Lone Star State Looks to Block New DOL Overtime Rule – What This Injunction of Implementation Means for Our Industry


By Ronnie Miles, NGCOA, Senior Director of Advocacy


In June 2024, the U.S. District Court for the Eastern District of Texas considered a motion from Texas to block the Department of Labor's (DOL) new overtime rule, which was scheduled to take effect on July 1, 2024. Texas claimed the rule, which increases the minimum salary threshold for overtime exemption, exceeds the DOL's authority under the Administrative Procedure Act and the U.S. Constitution.

Texas argued that the statute does not allow the DOL to restrict executive, administrative, and professional (EAP) exemptions based solely on salary levels. The state highlighted the financial strain the rule would place on state agencies’ budgets and staffing decisions. The court acknowledged this potential burden.

The court indicated that Texas might prevail in its challenge and suggested that a temporary injunction would delay the rule’s July 1, 2024 implementation until the case is resolved. The court felt that the case would be decided before the next phase of the rule’s implementation, scheduled for January 1, 2025.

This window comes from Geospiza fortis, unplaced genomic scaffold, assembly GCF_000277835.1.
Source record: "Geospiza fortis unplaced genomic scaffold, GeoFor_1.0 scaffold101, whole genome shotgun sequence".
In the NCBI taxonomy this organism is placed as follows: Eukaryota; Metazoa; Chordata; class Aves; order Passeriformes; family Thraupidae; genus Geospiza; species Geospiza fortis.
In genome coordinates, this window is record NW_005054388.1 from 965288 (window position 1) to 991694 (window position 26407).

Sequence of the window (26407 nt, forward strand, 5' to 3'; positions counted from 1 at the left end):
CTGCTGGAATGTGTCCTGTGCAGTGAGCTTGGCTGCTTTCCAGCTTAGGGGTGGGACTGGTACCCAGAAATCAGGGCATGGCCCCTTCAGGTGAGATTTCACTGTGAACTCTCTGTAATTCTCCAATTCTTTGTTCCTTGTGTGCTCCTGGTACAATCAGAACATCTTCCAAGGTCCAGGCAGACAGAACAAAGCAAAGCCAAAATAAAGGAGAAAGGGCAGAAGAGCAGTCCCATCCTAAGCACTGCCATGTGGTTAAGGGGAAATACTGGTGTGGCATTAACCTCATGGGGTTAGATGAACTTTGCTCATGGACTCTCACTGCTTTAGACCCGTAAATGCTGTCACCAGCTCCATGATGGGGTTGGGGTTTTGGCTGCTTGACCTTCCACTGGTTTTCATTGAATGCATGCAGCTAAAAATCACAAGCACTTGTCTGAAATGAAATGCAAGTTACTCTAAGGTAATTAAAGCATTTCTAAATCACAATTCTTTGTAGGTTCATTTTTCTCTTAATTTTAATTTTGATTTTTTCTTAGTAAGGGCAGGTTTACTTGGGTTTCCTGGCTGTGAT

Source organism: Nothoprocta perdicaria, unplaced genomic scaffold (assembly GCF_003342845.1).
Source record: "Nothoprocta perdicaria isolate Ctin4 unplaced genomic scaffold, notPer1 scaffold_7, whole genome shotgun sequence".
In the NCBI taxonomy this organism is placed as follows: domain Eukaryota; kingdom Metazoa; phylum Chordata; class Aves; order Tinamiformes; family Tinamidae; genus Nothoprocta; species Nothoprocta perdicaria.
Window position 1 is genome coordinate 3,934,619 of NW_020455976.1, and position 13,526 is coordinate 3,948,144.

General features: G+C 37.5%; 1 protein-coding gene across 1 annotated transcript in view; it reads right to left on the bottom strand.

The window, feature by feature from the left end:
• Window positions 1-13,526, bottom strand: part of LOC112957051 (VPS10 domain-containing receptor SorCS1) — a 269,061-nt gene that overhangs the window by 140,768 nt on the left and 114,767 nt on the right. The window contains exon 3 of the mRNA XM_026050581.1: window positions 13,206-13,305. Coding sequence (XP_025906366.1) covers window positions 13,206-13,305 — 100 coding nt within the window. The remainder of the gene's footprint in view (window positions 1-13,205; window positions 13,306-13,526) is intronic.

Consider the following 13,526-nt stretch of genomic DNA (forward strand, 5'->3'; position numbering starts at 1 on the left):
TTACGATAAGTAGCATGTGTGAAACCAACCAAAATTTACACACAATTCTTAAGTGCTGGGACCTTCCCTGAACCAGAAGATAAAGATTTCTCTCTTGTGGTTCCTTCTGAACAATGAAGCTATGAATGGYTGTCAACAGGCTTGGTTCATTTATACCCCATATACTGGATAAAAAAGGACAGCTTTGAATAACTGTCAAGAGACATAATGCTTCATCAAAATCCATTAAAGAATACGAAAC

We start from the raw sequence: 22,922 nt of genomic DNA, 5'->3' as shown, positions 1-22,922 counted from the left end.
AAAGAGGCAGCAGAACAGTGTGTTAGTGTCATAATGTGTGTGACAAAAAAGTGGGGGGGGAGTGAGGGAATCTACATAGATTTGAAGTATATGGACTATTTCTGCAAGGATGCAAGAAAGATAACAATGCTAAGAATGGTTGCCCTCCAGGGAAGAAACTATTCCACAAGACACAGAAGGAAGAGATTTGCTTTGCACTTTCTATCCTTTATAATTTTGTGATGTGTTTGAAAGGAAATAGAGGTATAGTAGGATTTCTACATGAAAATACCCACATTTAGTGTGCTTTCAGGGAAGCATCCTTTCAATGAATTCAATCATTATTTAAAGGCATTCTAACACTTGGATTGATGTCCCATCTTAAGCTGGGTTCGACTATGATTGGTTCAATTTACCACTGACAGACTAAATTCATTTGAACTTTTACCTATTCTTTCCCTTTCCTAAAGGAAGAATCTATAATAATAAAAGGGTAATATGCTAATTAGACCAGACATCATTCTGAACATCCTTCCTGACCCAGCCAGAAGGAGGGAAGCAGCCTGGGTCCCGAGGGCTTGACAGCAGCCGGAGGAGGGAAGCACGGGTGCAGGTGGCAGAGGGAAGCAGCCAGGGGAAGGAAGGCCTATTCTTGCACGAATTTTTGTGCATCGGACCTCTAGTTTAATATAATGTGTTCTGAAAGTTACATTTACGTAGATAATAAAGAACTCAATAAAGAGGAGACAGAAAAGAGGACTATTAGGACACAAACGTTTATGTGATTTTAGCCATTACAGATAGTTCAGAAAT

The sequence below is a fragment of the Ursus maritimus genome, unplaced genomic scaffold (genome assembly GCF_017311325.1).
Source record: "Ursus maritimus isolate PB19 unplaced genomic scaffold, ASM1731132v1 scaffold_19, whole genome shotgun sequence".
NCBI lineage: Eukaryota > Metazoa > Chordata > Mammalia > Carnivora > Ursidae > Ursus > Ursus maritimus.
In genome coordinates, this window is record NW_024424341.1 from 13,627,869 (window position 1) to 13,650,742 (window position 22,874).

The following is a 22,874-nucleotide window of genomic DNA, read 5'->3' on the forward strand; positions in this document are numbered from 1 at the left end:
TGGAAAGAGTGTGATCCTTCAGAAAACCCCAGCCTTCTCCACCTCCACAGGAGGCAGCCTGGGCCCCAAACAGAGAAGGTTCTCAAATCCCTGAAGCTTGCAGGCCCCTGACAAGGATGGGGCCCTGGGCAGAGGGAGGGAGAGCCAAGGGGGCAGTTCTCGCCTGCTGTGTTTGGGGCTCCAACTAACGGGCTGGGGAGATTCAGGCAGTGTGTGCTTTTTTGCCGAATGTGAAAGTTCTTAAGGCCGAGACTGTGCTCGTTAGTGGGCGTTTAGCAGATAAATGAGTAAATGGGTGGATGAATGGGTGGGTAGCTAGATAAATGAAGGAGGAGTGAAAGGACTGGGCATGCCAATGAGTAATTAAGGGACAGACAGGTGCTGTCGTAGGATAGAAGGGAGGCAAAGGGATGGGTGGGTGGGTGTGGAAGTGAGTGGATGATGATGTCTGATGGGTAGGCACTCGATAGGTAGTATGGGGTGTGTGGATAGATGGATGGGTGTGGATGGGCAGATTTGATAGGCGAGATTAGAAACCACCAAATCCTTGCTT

The two other lawsuits challenging the 2024 regulations are also filed in Texas. In Plano Chamber of Commerce v. U.S. Department of Labor, which was also filed in the U.S. District Court in Eastern Texas, the plaintiffs argued that because the Eastern District entered a permanent injunction against the 2016 regs, it still had enforcement jurisdiction in such matters and could use it to block the new regs.

The other case, Flint Avenue LLC v. U.S. Department of Labor, was filed in the U.S. District Court in Northern Texas. That lawsuit alleges the FLSA doesn’t allow the DOL to consider a salary-level test when drafting regulations to determine whether an employee is exempt from OT.

All these cases are expected to be impacted by the latest Supreme Court decision overturning the long-standing Chevron deference. In a 6-3 ruling, the majority held that the high court's test established in the 1984 Chevron v. Natural Resources Defense Council improperly prioritized the executive branch's legal interpretations over the judicial branch's.

For golf course owners and operators outside of Texas, you should continue planning to comply with the new rule. NGCOA will continue to monitor this very important issue and provide updates as they become available.